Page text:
• Haha… we don’t have daylight savings here in WA. Our population is too conservative (something about fading curtains and cow milking times) so it’s the same all year around! Definitely agree re the Middle Eastern flavours. I’m obsessed at the moment. That’s not an exaggeration, either! Cannot wait to see your new revamped blogspace. Missing the Alice goodness at the moment! xx

      • Thanks Laura! I agree that in the warmer climates you certainly don’t need daylight savings. So much beautiful sunshine! I’m thrilled to tell you the Alice goodness is back on line, as of this morning!

        I’ve been rolling out the new site across my social media (slowly!) as the new features go live. Feel free to take a look around :)

  18. I am loving freekah at the moment! It tastes so wholesome and I love the chewy texture. And also love that you have used some salmon from my neck of the woods ;) I will have to give this dish a go :)

    • The Tassie salmon is so beautiful! Definitely something I’ll be using again… it went really well with the freekeh and the feta. Thanks for stopping by to comment. Love your blog, it’s gorgeous xx

    • Haha… if I was in freezing cold temps like you, I’d be eating cinnamon rolls too! You definitely make up for it in summertime… I’m still dreaming about picking edamame from the garden with you and Matthew! x

    • Oh, definitely give it a go Maria! It’s a delicious grain. If you buy the cracked version it cooks in half the time (very convenient in this time-pressured world!). Thanks for the lovely words. I definitely concur on the learning aspect of blogging… you and the other bloggers I follow continually inspire and teach me things. It’s wonderful! xx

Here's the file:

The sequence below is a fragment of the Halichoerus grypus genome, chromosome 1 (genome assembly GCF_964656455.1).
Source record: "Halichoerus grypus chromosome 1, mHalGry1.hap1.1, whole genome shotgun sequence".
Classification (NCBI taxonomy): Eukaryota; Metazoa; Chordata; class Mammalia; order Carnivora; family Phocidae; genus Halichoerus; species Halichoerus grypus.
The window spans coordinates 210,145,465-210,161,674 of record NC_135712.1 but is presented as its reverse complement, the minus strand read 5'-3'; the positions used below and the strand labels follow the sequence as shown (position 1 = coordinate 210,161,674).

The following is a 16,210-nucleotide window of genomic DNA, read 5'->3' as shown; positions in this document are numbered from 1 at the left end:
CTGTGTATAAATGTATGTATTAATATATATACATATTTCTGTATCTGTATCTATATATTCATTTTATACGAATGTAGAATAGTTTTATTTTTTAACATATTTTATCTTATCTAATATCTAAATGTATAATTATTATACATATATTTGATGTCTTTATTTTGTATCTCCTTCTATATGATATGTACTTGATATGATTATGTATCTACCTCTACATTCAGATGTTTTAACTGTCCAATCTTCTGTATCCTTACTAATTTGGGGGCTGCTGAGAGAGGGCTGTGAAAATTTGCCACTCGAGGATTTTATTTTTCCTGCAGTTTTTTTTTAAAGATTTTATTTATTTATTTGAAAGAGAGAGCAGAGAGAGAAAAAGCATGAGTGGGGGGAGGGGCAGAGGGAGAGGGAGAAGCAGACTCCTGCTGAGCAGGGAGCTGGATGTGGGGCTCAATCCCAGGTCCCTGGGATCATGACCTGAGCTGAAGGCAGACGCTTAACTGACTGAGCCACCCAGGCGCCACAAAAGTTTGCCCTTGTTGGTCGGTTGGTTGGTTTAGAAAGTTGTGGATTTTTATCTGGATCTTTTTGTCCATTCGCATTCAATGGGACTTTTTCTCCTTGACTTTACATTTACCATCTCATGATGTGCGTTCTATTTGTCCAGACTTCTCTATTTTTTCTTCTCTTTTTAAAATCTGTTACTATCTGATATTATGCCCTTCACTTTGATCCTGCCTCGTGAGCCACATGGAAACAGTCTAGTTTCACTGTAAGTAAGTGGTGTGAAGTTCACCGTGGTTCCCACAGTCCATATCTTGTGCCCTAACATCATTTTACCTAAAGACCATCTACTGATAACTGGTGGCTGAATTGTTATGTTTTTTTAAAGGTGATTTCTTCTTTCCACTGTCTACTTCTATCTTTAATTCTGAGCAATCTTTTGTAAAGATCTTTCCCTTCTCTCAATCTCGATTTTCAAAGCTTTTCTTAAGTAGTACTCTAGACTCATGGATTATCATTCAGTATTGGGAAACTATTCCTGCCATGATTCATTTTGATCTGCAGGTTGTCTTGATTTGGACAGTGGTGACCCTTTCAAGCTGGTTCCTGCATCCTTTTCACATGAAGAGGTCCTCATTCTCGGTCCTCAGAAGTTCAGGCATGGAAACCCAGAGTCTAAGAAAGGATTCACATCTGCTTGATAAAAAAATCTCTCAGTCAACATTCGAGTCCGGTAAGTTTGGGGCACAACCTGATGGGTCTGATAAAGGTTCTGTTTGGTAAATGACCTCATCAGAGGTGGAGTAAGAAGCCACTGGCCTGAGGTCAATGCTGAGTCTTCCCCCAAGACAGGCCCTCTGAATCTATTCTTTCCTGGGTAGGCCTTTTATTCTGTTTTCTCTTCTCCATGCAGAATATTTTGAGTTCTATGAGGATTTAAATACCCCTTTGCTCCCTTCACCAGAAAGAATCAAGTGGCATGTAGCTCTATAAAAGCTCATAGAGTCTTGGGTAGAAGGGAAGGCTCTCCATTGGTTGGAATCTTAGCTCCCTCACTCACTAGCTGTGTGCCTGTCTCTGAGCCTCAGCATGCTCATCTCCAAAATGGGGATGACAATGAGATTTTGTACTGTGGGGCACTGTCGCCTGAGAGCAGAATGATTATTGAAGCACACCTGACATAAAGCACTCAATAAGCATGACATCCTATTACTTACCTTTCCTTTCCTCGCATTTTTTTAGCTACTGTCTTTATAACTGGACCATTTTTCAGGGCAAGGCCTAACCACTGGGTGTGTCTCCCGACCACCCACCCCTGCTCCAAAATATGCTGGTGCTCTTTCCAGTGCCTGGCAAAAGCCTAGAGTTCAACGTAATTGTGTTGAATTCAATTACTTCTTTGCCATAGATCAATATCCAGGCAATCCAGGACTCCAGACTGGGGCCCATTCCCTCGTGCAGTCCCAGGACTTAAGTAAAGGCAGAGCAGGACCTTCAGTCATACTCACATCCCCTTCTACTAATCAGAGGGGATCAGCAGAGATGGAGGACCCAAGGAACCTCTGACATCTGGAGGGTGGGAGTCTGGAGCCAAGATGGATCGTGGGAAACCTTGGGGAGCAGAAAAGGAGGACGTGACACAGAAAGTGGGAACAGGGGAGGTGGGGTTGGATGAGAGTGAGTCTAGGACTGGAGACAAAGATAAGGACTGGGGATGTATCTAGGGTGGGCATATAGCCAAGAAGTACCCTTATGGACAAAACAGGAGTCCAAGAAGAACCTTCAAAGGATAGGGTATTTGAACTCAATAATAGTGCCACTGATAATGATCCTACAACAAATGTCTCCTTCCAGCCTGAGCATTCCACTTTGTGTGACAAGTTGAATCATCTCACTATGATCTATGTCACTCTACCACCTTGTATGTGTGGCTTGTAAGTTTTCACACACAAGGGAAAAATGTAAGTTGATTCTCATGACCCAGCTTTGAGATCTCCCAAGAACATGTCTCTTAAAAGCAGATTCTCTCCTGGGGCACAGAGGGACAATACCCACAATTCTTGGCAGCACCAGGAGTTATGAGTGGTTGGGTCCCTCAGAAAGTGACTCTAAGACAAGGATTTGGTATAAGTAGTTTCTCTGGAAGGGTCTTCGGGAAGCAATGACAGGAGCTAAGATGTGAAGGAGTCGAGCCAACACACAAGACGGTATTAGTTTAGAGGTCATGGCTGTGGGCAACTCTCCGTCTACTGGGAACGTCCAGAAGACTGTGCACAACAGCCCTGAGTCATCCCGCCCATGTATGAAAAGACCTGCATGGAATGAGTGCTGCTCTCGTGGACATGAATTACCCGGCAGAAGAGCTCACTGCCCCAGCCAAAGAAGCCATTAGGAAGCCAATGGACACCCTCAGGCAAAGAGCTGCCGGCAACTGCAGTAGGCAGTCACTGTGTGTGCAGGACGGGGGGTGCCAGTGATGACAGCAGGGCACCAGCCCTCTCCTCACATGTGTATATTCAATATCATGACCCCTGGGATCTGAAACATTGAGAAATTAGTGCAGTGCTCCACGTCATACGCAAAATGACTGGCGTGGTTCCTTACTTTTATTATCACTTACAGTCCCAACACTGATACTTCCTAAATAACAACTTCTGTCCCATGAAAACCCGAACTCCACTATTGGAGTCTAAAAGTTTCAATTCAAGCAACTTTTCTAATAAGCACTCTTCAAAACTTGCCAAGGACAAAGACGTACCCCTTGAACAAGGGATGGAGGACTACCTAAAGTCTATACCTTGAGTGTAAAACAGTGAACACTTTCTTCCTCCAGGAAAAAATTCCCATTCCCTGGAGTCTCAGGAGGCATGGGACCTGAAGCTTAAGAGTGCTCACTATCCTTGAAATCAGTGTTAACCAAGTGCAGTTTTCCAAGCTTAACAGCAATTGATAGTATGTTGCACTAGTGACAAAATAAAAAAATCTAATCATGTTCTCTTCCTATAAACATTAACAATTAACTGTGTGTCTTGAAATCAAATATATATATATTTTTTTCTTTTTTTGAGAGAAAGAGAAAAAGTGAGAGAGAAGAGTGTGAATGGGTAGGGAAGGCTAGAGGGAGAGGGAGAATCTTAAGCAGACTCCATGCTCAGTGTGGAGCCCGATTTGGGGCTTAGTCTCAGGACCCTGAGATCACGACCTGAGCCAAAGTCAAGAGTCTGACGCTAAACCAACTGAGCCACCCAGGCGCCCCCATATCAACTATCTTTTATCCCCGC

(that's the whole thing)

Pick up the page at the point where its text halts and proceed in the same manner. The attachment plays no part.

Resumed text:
19. I was just looking for ways to use some freekeh that I was sent recently! You have solved all of today’s problems. I’ll be sure to email you later this week with tomorrow’s for solving, ok?

    Ps, Looking at your beautiful photos makes me so excited to see what you make for your friends first post this month! Such gorgeous deliciousness.

    • Hahahaa… I don’t think I am the font of all knowledge, unless all of your questions concern ice cream (I love ice cream and consider it my duty to know everything, in case there’s like, an ice cream crisis or something). Cannot WAIT to be a part of Friend’s First! Thanks so much for asking me, you’re gorgeous. Love xxx

  20. Thanks for teaching me about freekeh! I’ve never heard of it and don’t even know if I can buy it around here, but I’ll definitely make this salad if I can. I looove smoked salmon and pomegranate arils, so I would love for this salad to be in my belly ASAP.
    Cheers!!

    • Ali! You and I should make this together. When you and Rob come visit me and Aaron. Deal?? I think we’d have a grand old time! Freekeh is a bit of an odd ingredient so I can understand why it’s not readily available where you are. Definitely feel free to substitute quinoa or even cous cous. I alternate grains according to what I have in the cupboard on a regular basis xx

  21. So behind on reading your gorgeous blog posts!! Freekah and pomegranates – now that’s a combination that I will have to try. Look at you teaching me about middle eastern food combinations!! I love freekah – most of the time it’s eaten here in a simple soup cooked with chicken pieces and some spices. So wholesome and filling on cold wintry day eaten with some crusty bread and labeneh crumbled on top.

    • You’re gorgeous! Hahahaa… you know way more than me about this sort of thing! I’ll have to try freekeh with chicken soup. No one seems to eat it that way over here… probably as we’ve discovered the grain and Westernized it immediately! Cultural collision… oh, I love the idea of the bread and labneh with it! Yum!! xx

  22. Pingback: Picnics and Caramelised Onion Foccacia « Laura's Mess